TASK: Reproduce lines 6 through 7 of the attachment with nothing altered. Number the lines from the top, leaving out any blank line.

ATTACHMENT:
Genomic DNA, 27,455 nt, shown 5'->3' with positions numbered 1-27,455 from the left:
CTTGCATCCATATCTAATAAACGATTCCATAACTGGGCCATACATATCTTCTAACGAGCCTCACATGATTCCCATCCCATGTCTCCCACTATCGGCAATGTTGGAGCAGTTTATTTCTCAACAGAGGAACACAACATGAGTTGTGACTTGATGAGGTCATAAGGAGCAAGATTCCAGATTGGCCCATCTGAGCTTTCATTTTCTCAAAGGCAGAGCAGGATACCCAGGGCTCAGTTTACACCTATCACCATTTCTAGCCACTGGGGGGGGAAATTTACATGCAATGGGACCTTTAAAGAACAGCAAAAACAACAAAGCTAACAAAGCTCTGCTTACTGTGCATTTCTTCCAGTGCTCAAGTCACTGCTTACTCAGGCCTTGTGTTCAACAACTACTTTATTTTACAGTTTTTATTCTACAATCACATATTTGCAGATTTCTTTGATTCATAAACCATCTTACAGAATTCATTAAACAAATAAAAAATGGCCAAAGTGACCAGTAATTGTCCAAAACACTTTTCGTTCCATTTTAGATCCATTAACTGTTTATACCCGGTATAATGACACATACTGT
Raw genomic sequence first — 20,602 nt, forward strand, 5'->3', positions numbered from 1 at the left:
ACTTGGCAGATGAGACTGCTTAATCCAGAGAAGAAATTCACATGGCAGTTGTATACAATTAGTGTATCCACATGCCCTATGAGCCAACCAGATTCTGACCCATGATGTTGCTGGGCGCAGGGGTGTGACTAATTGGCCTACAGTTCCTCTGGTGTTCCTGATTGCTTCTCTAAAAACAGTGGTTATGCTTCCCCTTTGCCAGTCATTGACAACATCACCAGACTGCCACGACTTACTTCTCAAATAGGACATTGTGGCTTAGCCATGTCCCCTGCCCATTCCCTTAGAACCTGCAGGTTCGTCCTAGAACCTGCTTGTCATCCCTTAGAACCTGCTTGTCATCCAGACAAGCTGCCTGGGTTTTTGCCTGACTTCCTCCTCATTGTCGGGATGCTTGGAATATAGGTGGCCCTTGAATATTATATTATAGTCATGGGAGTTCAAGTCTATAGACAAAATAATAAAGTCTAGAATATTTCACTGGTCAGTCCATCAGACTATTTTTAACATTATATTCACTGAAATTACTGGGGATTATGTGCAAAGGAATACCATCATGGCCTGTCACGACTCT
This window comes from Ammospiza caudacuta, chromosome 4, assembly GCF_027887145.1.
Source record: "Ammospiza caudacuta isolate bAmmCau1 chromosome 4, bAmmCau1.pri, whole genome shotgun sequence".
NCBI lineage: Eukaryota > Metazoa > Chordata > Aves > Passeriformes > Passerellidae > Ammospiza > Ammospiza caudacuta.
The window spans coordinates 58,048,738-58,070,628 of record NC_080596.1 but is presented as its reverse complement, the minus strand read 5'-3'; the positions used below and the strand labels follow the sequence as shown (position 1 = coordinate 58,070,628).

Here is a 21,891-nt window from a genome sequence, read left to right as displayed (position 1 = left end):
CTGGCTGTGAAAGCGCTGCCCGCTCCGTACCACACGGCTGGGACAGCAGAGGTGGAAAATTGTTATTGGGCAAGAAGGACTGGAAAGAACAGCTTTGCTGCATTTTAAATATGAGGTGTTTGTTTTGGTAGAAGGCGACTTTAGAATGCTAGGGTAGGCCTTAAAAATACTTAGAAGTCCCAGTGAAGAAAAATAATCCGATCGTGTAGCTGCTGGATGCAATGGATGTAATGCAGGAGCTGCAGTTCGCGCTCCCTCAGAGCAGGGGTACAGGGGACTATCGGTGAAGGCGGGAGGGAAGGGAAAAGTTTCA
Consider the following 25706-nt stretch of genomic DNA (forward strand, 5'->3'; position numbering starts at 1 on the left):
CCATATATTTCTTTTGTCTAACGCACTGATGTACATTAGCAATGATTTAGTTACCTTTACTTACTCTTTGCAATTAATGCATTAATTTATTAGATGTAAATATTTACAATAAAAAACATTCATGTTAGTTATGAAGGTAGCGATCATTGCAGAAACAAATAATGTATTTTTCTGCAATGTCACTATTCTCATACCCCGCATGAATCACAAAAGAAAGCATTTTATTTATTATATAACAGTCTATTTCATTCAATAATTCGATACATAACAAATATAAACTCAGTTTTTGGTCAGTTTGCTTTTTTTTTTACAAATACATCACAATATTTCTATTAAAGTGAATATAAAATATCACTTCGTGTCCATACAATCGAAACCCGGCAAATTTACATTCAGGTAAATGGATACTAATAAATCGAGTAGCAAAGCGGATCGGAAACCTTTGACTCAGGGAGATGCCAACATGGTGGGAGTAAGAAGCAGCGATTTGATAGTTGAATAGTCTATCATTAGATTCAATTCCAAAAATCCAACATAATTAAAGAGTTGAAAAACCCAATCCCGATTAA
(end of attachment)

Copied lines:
Source record: "Ammospiza caudacuta isolate bAmmCau1 chromosome 4, bAmmCau1.pri, whole genome shotgun sequence".
NCBI lineage: Eukaryota > Metazoa > Chordata > Aves > Passeriformes > Passerellidae > Ammospiza > Ammospiza caudacuta.